Document 253257

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SESSION 2013/2014
This assignment is to be handed in to Room 5B.209 BEFORE 12.00 NOON on MONDAY
25th November, 2013. You will receive an electronic receipt. You should NOT hand in
assignments to your class teacher. Please note that the University has a zero tolerance policy
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Please make sure that your NAME and that of your CLASS TEACHER are printed clearly
on the front page of your assignment.
This assignment is divided into two sections. Each is worth 50% of the marks. You should
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but take this only as a rough guide: you may find that your own answer is longer or shorter
than this.
Please write your answers CLEARLY.
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SECTION A (5 marks per question)
State whether each statement is TRUE, FALSE or UNCERTAIN, giving a brief explanation
in the space provided. Use diagrams where appropriate. Your marks will depend entirely on
the quality of this explanation: e.g., even if it is correct, putting “TRUE” will get no marks
unless you explain your answer.
1. Two countries, A and B, produce two goods, 1 and 2, using only labour. With one unit of
labour, country A can produce 4 units of good 1 and 5 units of good 2; while country B can
produce 6 units of good 1 and 8 units of good 2. Country B has a comparative advantage in
good 1 and an absolute advantage in good 2.
2. When the price of a good in a market falls, consumer surplus in that market must rise.
3. Indifference curves cannot intersect.
4. If two goods are perfect substitutes in consumption, the marginal rate of substitution of one
good for the other will be constant.
5. Laurel has the choice between purchasing insurance for £1000 but incurring no losses if
her car, which is worth £10000 to her, is damaged or purchasing no insurance but facing the
possibility of damage equalling £5000. Laurel thinks that there is a 10% chance of her
receiving damage to her car. If Laurel purchases insurance, this is evidence that she is risk
6. The short run total cost may be greater than, less than, or equal to the long run total cost.
7. Variable costs are non-sunk costs; fixed costs are sunk costs.
8. Imposing a binding minimum wage in an industry must cause employment in that
industry to fall.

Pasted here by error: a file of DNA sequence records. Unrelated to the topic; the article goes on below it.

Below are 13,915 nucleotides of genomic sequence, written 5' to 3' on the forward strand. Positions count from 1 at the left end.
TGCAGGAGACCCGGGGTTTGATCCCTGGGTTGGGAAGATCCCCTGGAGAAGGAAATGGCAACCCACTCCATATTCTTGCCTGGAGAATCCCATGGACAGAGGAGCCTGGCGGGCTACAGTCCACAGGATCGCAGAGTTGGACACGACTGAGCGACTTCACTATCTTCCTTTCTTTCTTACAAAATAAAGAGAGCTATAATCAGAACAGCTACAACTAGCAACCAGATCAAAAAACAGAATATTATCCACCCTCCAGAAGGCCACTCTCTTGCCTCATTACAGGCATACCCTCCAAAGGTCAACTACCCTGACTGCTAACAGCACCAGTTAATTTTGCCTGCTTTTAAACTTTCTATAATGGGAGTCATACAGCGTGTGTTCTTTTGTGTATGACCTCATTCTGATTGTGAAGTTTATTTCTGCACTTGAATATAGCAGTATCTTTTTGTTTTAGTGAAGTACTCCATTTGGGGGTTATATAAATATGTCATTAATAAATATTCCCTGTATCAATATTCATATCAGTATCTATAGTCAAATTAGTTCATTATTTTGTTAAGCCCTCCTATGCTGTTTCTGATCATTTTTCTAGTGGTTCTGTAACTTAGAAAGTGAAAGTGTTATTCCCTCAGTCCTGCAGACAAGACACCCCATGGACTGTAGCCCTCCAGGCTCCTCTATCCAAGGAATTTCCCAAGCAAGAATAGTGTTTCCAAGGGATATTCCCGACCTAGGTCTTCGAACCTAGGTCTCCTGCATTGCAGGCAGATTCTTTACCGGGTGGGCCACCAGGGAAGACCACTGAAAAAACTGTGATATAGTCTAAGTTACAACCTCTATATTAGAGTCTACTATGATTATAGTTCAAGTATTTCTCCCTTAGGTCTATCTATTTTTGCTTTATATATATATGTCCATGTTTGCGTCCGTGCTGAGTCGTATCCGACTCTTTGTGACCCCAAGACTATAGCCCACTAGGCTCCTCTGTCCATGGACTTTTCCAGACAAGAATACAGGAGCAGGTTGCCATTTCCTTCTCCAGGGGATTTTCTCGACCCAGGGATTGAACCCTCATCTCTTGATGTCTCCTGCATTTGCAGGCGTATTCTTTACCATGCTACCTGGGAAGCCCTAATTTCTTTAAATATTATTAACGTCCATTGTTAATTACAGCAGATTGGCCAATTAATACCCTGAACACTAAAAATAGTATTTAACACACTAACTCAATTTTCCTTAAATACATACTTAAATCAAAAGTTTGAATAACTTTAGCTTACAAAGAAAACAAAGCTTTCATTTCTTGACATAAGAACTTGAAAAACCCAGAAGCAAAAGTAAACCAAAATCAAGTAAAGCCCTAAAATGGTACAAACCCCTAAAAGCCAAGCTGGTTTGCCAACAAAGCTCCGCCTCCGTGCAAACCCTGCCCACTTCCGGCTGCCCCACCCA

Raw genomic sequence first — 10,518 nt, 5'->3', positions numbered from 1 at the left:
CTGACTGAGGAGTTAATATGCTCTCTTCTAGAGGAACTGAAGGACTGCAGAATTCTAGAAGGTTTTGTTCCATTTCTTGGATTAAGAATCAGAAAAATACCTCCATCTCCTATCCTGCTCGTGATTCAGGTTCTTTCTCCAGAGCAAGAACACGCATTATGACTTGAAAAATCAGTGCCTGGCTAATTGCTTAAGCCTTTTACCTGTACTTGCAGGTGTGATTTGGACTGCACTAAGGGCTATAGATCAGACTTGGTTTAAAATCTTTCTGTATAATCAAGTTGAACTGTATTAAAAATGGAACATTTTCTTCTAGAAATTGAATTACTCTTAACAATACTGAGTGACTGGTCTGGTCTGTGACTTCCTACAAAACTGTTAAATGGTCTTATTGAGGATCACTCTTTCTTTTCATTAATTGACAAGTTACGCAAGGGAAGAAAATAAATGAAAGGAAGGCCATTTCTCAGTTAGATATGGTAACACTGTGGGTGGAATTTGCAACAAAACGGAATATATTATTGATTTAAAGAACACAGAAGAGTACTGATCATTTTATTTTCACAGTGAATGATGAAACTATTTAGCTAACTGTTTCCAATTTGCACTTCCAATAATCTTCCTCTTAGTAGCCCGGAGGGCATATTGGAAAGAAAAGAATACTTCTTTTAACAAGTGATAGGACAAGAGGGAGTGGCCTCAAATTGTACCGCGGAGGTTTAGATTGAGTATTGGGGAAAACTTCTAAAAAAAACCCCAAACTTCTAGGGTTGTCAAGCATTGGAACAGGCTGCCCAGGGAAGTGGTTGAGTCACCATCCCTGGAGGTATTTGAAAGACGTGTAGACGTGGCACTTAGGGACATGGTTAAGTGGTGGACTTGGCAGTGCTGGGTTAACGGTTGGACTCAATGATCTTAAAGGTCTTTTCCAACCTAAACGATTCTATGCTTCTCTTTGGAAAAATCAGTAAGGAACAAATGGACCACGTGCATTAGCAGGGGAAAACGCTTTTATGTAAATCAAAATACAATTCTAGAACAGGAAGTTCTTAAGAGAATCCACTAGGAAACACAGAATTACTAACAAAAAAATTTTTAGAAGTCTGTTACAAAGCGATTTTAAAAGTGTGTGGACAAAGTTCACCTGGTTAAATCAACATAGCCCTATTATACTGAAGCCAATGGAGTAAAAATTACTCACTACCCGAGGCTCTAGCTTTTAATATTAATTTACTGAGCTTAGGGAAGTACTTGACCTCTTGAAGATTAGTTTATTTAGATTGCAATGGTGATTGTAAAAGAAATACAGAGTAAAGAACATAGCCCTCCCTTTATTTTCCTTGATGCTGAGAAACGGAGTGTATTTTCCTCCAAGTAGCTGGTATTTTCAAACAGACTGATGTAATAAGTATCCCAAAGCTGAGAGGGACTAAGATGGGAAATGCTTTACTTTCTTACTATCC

9. Monopoly leaves no surplus to consumers, but the profit it generates can make the total
welfare benefit of monopoly higher, taking both consumer and producer well-being into
account, than the benefit of perfect competition.
10. It is possible for all goods to be luxury goods.
Section B (25 marks per question)
1. In 2011, George Osborne announced an increase in the tax on cigarettes in the UK, saying
that “this will reduce smoking…”. This question investigates cigarette taxation.
Suppose for simplicity that we have only two neighbouring countries, A and B, in
Europe. Cigarettes are sold in both countries, but the taxes and prices in each country
may differ. Assume that current cigarette prices are the same in countries A and B. You
can assume that demand is linear for your analysis.
An economist has conducted a study of the demand for cigarettes and has estimated the
following elasticities for you. You can assume these values apply to both countries.
Regulations are measured as index variables (so that a higher index value corresponds to
more stringent regulation on where and when one can smoke) and education is measured
in years of schooling. These are based on the most recent available data:
Education Regulatory
elasticity elasticity
of demand
The own price elasticity in the above calculation assumes that all prices in all countries
are equal and change prices in step with each other (so a 2p rise in price in country A
would be accompanied by the same rise in country B). The own price elasticity in
country A when country B’s price stays constant is -1.2 for adults and -1.5 for teenagers,
in 2010. The regulatory and education elasticity, similarly, refers to changes in regulation
that are in step with each other across countries.
State the formula for own price elasticity of demand. How do you interpret a zero
value for own price elasticity of demand for adults in 1980? Why do you think
that teenagers’ own price elasticity is more negative?
State the formula for cross price elasticity of demand. How do you interpret a
positive value for price elasticity of demand across countries?
State the formula for income elasticity of demand. How do you interpret the
change in sign of this elasticity over time?
State the formula for education and regulatory elasticity of demand and interpret
the sign and magnitude of their values in the tables.